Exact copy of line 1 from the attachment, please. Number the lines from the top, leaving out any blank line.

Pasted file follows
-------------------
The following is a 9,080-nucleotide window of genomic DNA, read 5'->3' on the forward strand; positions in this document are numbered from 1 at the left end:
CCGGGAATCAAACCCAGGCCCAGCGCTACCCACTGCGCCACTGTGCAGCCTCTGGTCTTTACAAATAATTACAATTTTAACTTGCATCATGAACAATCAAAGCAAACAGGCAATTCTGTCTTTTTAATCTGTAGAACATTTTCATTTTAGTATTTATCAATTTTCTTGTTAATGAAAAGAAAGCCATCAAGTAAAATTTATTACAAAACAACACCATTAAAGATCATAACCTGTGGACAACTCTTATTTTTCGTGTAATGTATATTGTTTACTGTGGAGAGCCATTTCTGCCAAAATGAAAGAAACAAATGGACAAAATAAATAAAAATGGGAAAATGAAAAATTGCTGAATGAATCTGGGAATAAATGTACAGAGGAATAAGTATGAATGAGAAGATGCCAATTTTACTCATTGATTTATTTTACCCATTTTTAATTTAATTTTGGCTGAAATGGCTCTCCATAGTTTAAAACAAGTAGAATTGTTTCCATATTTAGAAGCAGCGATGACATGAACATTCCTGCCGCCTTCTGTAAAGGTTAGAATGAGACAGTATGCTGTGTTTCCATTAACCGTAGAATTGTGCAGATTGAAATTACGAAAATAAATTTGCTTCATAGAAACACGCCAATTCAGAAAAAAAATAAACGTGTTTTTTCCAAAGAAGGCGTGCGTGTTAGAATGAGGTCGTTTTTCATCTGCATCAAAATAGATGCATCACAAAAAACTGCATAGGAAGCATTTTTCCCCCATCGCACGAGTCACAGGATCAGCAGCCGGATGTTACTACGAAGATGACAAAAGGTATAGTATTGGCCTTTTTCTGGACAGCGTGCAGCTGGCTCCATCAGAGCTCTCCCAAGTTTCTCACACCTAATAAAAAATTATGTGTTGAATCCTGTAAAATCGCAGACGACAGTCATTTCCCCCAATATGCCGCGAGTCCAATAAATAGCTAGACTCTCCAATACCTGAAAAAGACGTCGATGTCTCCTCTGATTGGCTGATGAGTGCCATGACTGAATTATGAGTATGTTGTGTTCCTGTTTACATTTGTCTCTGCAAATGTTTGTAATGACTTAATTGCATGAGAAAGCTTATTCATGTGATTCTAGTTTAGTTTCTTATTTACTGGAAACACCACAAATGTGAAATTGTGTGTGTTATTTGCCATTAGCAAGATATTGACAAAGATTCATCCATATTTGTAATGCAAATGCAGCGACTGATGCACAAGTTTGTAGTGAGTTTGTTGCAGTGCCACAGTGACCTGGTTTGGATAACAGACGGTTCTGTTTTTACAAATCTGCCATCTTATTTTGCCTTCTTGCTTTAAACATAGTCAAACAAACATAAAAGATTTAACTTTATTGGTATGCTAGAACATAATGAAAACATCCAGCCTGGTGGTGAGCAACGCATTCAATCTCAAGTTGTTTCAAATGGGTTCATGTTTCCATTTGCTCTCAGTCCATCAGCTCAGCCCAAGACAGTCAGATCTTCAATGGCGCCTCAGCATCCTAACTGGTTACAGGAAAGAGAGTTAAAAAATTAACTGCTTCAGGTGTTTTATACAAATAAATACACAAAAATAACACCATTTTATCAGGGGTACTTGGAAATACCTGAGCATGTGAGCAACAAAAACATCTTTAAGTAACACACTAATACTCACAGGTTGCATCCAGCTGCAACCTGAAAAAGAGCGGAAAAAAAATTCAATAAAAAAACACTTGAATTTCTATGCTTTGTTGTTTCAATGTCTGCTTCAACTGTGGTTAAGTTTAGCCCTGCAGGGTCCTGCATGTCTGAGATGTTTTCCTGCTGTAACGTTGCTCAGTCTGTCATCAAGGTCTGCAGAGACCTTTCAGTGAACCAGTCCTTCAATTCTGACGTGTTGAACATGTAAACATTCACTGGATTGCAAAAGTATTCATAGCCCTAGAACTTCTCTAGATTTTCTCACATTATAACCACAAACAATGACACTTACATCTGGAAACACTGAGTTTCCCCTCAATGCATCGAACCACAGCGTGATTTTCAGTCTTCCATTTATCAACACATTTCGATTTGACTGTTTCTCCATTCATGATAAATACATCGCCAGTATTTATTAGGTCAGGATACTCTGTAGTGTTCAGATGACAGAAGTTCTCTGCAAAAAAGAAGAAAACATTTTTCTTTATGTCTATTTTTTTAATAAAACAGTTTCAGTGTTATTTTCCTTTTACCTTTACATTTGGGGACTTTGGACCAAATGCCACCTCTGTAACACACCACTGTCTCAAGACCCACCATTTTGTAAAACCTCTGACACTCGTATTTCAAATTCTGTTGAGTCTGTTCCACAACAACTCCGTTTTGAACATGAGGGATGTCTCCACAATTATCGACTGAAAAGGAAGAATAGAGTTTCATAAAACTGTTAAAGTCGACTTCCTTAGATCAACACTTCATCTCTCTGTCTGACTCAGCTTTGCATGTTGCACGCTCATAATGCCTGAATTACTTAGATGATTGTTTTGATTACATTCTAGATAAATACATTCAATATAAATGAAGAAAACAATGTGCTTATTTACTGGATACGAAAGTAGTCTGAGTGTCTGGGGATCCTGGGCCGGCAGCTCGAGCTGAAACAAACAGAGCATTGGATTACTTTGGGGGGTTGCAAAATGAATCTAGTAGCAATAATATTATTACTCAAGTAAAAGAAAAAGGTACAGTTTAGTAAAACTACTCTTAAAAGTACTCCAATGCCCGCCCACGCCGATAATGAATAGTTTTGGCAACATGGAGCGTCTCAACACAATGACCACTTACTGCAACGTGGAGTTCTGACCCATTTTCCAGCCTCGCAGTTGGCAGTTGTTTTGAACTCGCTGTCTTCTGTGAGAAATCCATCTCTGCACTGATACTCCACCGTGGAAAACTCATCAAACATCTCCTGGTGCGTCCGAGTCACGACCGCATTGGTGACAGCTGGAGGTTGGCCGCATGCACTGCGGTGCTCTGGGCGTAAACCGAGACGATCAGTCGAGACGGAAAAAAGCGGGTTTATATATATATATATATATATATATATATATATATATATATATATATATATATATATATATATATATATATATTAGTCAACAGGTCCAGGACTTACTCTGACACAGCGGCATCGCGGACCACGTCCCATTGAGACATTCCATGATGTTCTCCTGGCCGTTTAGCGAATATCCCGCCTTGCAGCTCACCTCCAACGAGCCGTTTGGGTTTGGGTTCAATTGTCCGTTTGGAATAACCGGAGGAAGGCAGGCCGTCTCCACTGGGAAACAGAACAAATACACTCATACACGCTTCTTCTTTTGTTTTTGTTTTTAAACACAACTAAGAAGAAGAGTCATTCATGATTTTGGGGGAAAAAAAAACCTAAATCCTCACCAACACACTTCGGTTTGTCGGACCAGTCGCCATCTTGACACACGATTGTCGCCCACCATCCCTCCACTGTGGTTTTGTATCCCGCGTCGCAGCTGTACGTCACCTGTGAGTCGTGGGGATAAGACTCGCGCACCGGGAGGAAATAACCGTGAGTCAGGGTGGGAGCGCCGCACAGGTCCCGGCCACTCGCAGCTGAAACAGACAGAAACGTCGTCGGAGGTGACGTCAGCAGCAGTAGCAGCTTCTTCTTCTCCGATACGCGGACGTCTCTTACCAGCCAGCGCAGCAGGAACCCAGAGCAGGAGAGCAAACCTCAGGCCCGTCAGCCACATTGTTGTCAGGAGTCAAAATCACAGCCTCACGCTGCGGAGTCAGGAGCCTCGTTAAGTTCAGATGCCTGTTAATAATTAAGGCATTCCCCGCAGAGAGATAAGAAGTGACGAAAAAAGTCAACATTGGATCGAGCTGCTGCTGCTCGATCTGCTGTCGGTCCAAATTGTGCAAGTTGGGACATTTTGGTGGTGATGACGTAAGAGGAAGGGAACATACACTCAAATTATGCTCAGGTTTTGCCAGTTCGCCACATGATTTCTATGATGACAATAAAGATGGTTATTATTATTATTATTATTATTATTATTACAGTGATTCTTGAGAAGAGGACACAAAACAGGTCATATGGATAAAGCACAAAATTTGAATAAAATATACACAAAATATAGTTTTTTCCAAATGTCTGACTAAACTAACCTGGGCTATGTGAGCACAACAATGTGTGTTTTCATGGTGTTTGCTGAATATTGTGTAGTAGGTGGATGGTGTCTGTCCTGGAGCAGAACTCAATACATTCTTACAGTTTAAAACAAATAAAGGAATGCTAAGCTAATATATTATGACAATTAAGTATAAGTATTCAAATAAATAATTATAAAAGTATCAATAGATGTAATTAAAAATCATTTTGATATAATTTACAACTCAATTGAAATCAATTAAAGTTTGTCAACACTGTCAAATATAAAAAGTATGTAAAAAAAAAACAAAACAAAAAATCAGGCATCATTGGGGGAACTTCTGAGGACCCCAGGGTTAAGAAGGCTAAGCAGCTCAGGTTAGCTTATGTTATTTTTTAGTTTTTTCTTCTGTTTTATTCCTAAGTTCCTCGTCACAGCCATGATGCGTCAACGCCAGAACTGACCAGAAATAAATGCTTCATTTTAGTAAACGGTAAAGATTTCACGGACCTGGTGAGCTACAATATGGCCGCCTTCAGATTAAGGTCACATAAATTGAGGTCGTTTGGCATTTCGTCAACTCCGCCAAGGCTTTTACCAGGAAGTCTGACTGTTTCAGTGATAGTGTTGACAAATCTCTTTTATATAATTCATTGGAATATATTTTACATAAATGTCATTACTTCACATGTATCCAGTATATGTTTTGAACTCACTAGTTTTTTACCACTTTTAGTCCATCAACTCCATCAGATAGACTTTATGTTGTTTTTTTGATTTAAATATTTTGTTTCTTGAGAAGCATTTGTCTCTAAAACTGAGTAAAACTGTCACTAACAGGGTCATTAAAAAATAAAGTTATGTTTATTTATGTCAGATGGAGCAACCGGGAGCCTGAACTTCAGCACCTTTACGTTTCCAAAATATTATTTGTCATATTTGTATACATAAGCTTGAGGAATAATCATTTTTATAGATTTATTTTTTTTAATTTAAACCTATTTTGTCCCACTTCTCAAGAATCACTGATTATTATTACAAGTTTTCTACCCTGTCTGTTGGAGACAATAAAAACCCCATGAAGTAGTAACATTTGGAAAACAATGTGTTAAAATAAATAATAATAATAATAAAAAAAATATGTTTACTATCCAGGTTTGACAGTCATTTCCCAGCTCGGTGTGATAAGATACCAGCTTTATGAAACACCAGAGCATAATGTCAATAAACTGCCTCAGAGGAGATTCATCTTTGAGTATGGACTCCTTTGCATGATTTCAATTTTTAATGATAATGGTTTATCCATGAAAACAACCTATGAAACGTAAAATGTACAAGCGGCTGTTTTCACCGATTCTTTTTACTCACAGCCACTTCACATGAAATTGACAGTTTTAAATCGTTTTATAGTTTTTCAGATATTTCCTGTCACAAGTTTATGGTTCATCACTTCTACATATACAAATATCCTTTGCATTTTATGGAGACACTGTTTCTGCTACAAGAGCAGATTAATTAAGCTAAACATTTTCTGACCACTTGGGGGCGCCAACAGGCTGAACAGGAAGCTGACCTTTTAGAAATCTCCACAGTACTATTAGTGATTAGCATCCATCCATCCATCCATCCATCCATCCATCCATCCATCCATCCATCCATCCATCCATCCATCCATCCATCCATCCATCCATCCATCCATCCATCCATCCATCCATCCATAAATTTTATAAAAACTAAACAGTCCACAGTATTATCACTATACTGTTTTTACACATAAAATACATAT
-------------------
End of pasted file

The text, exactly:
The following is a 9,080-nucleotide window of genomic DNA, read 5'->3' on the forward strand; positions in this document are numbered from 1 at the left end: